Search engines have worked in favour of more targeted searches for specific topics and writers over more conglomerated content, as presented by conventional media. In the new ‘ecology of news’ [13], power is handed over from the news outlet t the individual journalist, who has become the reporter, writer, editor, gatekeeper, illustrator and publisher at once.

But who is that versatile journalist? M. Schudson points out that journalistic authority has become more individual-based and it can be done from anywhere as it requires only a laptop [13]. However, the quality of reported material has become more divergent as it lies solely on individual skills.

New media for emerging cultures

These new media are at the heart of everyday life of ordinary people; they are pulsating together with new initiatives as well as they propagate ethical values, much like participatory, civic journalism which attempts to see journalism as a platform of social discourse that enhances social capital. As D. Merritt has illustrated, public journalism can provide the bridges from disinterest to engagement in public life [12].

Some of us in Freegan Kolektiva, are not formally–trained journalists; nevertheless we are attempting to challenge the divides between amateurish and professional reporting as well as between narratives and academic writing. Seeking to provide understanding of issues, we want to be as sharp as possible, combining different sources (as much as time & energy allow) and our social commentary. We all spend time in the universities, so we want to  blend the academic perspective. We would like to dive in some serious investigations and we want to share the sources of information and provide links to further reading.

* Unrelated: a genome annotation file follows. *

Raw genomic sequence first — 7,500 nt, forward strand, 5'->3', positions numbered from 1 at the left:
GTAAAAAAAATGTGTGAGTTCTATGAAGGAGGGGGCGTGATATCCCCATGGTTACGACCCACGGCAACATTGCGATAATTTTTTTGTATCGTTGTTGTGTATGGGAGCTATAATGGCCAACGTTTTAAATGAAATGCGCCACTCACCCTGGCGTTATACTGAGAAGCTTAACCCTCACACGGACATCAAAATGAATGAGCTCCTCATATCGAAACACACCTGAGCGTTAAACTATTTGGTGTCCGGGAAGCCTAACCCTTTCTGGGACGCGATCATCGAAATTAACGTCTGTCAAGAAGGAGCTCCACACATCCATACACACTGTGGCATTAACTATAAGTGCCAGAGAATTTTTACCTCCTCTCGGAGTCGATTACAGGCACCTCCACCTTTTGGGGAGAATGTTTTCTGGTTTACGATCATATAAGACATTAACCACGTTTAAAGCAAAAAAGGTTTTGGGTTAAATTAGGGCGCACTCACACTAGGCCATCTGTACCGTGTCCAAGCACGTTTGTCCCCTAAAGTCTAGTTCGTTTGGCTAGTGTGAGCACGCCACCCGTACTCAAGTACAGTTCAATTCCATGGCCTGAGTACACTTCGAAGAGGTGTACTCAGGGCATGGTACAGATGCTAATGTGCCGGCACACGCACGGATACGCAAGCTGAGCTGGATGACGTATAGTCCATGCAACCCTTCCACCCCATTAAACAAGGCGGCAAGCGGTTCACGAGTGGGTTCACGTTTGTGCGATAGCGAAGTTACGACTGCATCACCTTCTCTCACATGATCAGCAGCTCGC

We have in mind to be as localized as possible, appealing to the interest of our own local communities while always connecting to global processes and the interest of the international community. We are inside the communities and movements, not outside observers.

These are exciting times. People have managed to run their own media centres in recent upheavals e.g. in Tahrir square during the occupation of the square. The tools to capture words and images are widely available and can propel peer-to-peer street journalism without the need of any institutions. Freegan Kolektiva is a group that sees itself as part of people-powered, open-source, non-profit and volunteer-based journalism. We did not reinvent the wheel; we just want to play our small part in grassroots media, which we see as ‘micro-institutions’ of change.